THE Glasgow Subway is in the final stages of construction, the first ever Ford vehicle is being developed and Queen Victoria will soon become the longest reigning monarch in British history. The world was a very different place the last time the Scottish Cup final was contested by Hearts and Hibs.
The match itself has gone down in Scottish football folklore, as it remains one of the few times the fixture has been staged away from Hampden.
After both Edinburgh sides won their semi-finals at the weekend there have been calls for this season’s final to be played at Murrayfield. Yet, ironically, in 1896 supporters of both clubs had expressed misgivings over the choice of Logie Green, then home to St Bernard’s, a major third force in Edinburgh football who had won the Scottish Cup the previous year.
Judging the capacities of football grounds was far from an exact science in the Victorian era and many press correspondents warned of serious problems if the attendance reached a certain level.
As William Reid later recalled in his 1925 book The Story of The Hearts “it was accepted that the 22,001st man who entered the ground would stand an even-money chance of being crushed to death. The man in the street was in no hurry to die at one shilling admission.”
There were calls from many supporters for the match to be switched to either Ibrox or Hampden but the SFA would not be budged. In the event, a crowd of just 16,034 turned up at Logie Green and were accommodated comfortably.
Those Hibs supporters who did turn up were simply relieved their team had been allowed to take their place in the final. They did so on the word of Lord Low in the Edinburgh Court of Session who turned down a request from Renton, beaten 2-1 by Hibs in the semi-finals, for an interim interdict against the Leith club. Renton claimed that Hibs full-back Alex Robertson was ineligible. Their protest was dismissed by the SFA whose judgment was subsequently backed by the law lord.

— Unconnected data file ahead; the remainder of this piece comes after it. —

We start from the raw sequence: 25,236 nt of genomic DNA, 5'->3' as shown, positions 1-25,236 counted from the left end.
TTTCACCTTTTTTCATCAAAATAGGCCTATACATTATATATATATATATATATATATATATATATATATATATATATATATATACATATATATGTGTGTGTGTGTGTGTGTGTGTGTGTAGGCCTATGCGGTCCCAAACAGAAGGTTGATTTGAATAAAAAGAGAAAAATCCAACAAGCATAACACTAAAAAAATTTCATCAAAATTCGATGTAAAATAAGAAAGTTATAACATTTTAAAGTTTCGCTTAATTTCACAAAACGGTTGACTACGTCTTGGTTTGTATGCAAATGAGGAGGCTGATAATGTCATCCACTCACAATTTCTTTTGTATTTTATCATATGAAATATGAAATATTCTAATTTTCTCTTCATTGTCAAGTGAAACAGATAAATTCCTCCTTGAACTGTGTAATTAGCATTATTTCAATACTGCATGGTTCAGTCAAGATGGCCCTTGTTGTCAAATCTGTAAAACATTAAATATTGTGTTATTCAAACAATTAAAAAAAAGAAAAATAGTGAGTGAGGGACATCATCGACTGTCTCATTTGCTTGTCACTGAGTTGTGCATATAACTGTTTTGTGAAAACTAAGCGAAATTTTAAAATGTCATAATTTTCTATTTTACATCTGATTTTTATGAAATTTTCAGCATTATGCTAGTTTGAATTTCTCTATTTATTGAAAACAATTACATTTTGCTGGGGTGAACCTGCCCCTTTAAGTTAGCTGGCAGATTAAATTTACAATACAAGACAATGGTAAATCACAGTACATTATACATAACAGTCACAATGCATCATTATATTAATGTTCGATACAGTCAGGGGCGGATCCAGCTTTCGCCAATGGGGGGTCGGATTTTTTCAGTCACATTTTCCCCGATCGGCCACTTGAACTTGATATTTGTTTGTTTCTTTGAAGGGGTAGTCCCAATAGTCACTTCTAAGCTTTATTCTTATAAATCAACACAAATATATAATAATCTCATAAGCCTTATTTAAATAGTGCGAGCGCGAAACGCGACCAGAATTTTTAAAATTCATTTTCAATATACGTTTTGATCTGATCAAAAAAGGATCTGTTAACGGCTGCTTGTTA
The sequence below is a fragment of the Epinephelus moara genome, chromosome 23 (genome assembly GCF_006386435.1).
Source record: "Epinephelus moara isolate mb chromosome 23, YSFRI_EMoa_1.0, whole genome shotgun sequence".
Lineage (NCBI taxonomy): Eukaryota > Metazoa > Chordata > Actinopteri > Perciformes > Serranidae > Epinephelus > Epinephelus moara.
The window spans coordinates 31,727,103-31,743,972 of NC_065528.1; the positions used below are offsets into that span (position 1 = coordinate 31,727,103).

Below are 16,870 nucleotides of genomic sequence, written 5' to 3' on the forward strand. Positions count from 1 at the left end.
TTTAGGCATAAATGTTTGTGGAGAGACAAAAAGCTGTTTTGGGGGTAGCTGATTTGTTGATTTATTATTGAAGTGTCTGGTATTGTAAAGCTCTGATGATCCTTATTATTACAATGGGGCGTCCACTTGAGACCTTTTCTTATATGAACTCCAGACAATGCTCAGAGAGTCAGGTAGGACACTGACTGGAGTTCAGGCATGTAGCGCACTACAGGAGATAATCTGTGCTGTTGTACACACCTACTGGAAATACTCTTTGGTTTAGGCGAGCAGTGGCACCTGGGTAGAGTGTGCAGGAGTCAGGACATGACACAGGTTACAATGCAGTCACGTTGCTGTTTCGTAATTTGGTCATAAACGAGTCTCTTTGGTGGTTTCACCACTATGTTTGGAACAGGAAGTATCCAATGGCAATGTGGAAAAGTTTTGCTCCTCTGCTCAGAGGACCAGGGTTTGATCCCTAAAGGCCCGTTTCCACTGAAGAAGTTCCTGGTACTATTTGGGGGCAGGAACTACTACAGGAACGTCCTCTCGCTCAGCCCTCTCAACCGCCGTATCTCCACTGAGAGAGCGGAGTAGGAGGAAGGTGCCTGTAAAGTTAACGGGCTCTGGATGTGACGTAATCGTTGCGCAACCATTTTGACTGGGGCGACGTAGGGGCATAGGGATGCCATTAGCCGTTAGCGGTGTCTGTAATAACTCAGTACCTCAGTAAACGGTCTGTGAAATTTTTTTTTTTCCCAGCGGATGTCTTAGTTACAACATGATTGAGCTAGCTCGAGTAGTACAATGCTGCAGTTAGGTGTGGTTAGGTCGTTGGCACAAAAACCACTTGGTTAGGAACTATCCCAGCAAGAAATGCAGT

Hibs centre-forward ‘Darlin’ Willie Groves was viewed as a talisman by the fans but on a dull but dry afternoon at Logie Green, he was forced to concede second best to a Hearts forward line who dominated the final from the start.
The Gorgie men opened the scoring after just three minutes and never looked back. The goal came from the penalty spot, after the controversial figure of Robertson had handled, with Davie Baird finding the net.
Despite the best efforts of Groves, Hibs were unable to break down a Hearts defence in which, according to The Scotsman’s correspondent, full-back Bob McCartney was “in great form” while goalkeeper Jock Fairbairn defied the Easter Road forwards “in his usual masterly fashion”.
The game was effectively put beyond Hibs midway through the second half when Alex King made it 2-0 from a tight angle. When Willie Michael headed home Hearts’ third, the trophy was heading for Tynecastle and a late goal from James O’Neill was mere consolation for a well beaten and dispirited Hibs.
As for Logie Green, the street names remain but the football ground’s place in Scottish football history remains a one-off curiosity. It continued as a football ground, for St Bernard’s and Leith Athletic, until being paved over to create a car park for the Powderhall athletics and greyhound stadium that has now also disappeared from the Edinburgh map, consumed by the insatiable appetite of property developers.
How the teams lined up...
Hearts: Fairbairn, McCartney, Mirk, Begbie, Russell, Hogg, McLaren, Baird, Michael, King, Walker
Hibs: McColl, Robertson, Macfarlane, Breslin, Neill, Murphy, Murray, Kennedy, Groves, Smith, O’Neill
• For more information on Scottish football history, visit the Scottish Football Museum